Liberty lifts lamp to N.J. fans, executives

Team hoping its stay in Newark attracts local sponsors

NJBIZ STAFF//May 30, 2011//

Liberty lifts lamp to N.J. fans, executives

Team hoping its stay in Newark attracts local sponsors

NJBIZ STAFF//May 30, 2011//

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What was built as a home for a professional ice hockey team has rapidly become a basketball empire.

It started with the New Jersey Nets, which shared the Prudential Center’s floor with the Seton Hall Pirates while the NBA franchise’s new home in Brooklyn, N.Y., awaits completion. Then it was the NCAA Tournament, which hosted the successful East Regionals in the Brick City. And last week, the New York Liberty held its first exhibition game to open a three-year homestand at the arena.

The WNBA’s Liberty — one of the country’s most successful women’s professional basketball teams — may have only a limited stay in New Jersey, but executives are looking to build partnerships with the Garden State’s business community, both as sponsors and season-ticket owners.

“About a third of our fan base was in New Jersey before we made the move to the Prudential Center,” said Kristin Bernert, team vice president of marketing. “We felt that given the size of the northern New Jersey market, we thought there was an opportunity to expand even more.”

The Liberty, which will play the first of 17 regular-season home games June 11, have been forced to make the temporary move due to ongoing renovations of its home of Madison Square Garden. As renovations have been limited to the summer, they will not affect the seasons of the arena’s other tenants, the New York Rangers and Knicks.
Bernert said the WNBA has been successful both with women business leaders and “dads with daughters.”

“They now have the option to not only take their daughters to men’s sports,” she said, adding that the Liberty play “incredible basketball.”

The Liberty are owned by Madison Square Garden Inc., whose MSG Sports division also includes the Knicks and Rangers. The company was spun off from Cablevision and also owns the Garden.

Scott O’Neill, MSG Sports president, said the company has a good understanding of the New Jersey market, which he called “Knicks country.” The strengths of the market include a “first-class building” in the Prudential Center, residents with high discretionary spending and large participation in youth basketball, O’Neill said.

The Liberty have been among the attendance leaders in the WNBA since the league was launched in 1997, and averaged a league-leading 11,069 fans per game last year, according to WomensBasketball

O’Neill said winning fans over to the sport is similar to the marketing work done by any business.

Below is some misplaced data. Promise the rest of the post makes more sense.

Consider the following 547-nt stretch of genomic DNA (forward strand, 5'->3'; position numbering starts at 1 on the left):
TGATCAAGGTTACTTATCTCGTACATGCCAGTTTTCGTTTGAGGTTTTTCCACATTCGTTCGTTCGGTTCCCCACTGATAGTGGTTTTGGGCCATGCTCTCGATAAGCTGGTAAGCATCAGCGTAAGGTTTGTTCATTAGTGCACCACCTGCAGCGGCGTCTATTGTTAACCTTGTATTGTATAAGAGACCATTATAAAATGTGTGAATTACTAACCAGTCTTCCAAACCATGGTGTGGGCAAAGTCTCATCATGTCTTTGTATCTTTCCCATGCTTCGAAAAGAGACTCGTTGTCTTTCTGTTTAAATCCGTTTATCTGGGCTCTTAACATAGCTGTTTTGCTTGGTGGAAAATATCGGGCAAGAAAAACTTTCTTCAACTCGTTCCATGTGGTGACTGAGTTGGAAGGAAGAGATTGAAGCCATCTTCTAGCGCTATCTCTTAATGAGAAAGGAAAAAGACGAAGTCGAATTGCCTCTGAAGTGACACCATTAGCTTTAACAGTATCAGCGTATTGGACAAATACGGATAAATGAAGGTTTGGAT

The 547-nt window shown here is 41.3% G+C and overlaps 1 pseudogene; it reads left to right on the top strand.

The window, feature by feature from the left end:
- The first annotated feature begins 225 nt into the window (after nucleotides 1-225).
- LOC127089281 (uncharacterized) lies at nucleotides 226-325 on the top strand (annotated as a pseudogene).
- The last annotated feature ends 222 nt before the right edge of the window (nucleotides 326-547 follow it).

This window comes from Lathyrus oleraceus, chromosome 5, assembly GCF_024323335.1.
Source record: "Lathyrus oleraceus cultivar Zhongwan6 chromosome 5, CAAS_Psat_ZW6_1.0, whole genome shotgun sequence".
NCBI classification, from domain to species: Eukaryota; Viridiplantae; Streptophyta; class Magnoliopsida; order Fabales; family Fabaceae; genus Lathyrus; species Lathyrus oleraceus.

“We continue to be among the league leaders in the metrics that we measure,” he said, noting while the Liberty are entering their 15th season, the Rangers are 85 years old and the Knicks are 65. “It’s still a very young business. When people come see the game, they always come back. It’s a wonderful sport to watch. That’s what you see on a day-to-day basis.”

While the WNBA has a devoted fan base, its economic scale is minimal when compared to its male counterpart. Team salaries are capped at roughly $800,000, with player salaries ranging from $36,570 to $103,500, which also means ticket prices are cheaper — Liberty individual game tickets range from $10 to $250.

The Liberty went 22-12 in 2010, and while the team hasn’t yet won a championship, it was runner-up in four of the league’s first six seasons.

Meanwhile, while the Liberty’s front office works to build a New Jersey following, Prudential Center executives are catering to the Manhattan fan base, emphasizing the arena’s short distance from the Garden — a 15-minute train ride from Penn Station, which is beneath Madison Square Garden.

The strategy depends heavily on fans using mass transit, though the arena said more than half of New Jersey Devils hockey fans ride the train or bus to get to Newark.

Prudential Center Chairman Jeff Vanderbeek said the new relationship would bring several benefits to the arena.

“More people will come to our arena during what is historically a slow time for arenas,” Vanderbeek said of the summer, with the Liberty’s regular season lasting until early September.

Vanderbeek said the arena has had success when it has drawn new fans, such as the women’s basketball fan demographic.

“They say, ‘Oh, my God, we haven’t seen anything like it,’ and they come back for something else,” he said.

Prudential Center officials expect the arena to be third in the country this year in the number of high-level basketball games it hosts. And Newark Mayor Cory Booker and others have expressed optimism that the arena will attract a permanent NBA team after the Nets decamp for Brooklyn.

“The more basketball we play, the more successful” the arena is seen as a basketball venue, Vanderbeek said. “You have to believe it’s a step in the right direction.”

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